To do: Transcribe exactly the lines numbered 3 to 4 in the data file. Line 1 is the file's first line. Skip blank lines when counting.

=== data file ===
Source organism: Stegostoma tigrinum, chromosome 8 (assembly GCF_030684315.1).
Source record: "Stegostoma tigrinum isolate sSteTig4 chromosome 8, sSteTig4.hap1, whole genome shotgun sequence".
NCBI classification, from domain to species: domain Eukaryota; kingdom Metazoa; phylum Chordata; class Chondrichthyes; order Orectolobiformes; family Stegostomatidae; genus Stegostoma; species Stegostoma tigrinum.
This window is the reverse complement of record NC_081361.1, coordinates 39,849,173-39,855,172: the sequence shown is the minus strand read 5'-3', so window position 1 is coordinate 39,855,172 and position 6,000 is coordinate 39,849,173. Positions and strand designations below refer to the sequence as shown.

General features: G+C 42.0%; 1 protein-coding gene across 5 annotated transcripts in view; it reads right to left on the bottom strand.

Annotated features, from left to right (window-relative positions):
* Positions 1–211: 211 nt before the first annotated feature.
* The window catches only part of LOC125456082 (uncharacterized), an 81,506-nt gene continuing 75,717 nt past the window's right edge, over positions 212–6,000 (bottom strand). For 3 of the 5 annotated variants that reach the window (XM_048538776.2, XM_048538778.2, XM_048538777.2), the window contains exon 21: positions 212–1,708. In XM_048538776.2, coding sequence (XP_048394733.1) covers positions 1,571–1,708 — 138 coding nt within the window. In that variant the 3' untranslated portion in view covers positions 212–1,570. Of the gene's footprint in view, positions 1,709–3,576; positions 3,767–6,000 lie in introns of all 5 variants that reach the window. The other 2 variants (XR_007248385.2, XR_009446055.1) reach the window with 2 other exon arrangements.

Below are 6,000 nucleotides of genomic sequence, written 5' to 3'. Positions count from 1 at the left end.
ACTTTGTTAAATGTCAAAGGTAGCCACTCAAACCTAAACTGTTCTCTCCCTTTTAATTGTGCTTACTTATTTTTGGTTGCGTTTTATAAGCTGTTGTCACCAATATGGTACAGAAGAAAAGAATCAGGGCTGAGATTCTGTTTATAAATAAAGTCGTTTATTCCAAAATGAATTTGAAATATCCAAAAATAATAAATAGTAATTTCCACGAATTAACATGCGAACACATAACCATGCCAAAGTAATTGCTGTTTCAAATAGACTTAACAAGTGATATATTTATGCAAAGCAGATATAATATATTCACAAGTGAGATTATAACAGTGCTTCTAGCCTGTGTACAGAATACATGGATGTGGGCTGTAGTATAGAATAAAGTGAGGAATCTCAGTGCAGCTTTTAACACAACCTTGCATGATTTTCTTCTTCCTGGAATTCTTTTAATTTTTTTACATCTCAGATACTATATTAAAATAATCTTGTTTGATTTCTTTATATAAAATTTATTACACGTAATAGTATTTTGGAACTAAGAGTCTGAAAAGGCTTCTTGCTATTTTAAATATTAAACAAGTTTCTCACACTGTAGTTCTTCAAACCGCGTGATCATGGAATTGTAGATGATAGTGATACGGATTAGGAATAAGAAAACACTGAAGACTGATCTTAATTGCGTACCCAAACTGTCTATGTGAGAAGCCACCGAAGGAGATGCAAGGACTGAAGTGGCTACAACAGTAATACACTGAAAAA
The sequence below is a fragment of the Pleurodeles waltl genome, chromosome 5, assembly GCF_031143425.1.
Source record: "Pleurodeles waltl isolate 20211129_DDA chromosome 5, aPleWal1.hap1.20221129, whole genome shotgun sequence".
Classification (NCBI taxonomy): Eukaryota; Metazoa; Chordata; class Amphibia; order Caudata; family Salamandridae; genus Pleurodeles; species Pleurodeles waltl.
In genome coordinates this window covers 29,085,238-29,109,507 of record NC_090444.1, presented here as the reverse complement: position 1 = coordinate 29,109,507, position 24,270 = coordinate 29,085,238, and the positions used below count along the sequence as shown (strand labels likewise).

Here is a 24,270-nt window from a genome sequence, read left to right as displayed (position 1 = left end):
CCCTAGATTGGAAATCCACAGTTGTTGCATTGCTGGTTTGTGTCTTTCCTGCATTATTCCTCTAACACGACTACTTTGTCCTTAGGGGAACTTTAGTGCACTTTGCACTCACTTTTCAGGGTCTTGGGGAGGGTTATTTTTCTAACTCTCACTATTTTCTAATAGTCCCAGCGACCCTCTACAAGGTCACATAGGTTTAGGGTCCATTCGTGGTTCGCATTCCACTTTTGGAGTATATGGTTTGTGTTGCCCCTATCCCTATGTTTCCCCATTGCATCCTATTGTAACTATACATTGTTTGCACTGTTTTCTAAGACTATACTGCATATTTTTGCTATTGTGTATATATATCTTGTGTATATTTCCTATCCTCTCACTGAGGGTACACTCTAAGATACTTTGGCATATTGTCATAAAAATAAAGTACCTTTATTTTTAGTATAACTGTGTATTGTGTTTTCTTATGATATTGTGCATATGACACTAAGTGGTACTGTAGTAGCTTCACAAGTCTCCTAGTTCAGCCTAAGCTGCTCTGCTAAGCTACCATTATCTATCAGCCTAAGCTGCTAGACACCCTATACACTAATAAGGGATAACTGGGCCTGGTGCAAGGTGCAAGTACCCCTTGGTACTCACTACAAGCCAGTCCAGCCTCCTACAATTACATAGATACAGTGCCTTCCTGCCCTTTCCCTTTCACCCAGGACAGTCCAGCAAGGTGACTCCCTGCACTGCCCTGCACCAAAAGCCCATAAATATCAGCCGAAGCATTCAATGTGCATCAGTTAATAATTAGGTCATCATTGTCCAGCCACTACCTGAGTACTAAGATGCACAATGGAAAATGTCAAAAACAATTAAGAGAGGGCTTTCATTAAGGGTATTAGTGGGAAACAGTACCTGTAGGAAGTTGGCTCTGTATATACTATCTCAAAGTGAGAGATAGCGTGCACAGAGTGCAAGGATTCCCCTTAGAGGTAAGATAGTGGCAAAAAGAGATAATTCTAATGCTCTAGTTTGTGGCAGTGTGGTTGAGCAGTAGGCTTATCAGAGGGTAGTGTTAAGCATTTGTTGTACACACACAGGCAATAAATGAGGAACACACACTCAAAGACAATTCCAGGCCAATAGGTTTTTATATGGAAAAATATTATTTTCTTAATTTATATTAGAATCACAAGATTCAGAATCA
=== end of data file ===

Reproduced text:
NCBI classification, from domain to species: domain Eukaryota; kingdom Metazoa; phylum Chordata; class Chondrichthyes; order Orectolobiformes; family Stegostomatidae; genus Stegostoma; species Stegostoma tigrinum.
This window is the reverse complement of record NC_081361.1, coordinates 39,849,173-39,855,172: the sequence shown is the minus strand read 5'-3', so window position 1 is coordinate 39,855,172 and position 6,000 is coordinate 39,849,173. Positions and strand designations below refer to the sequence as shown.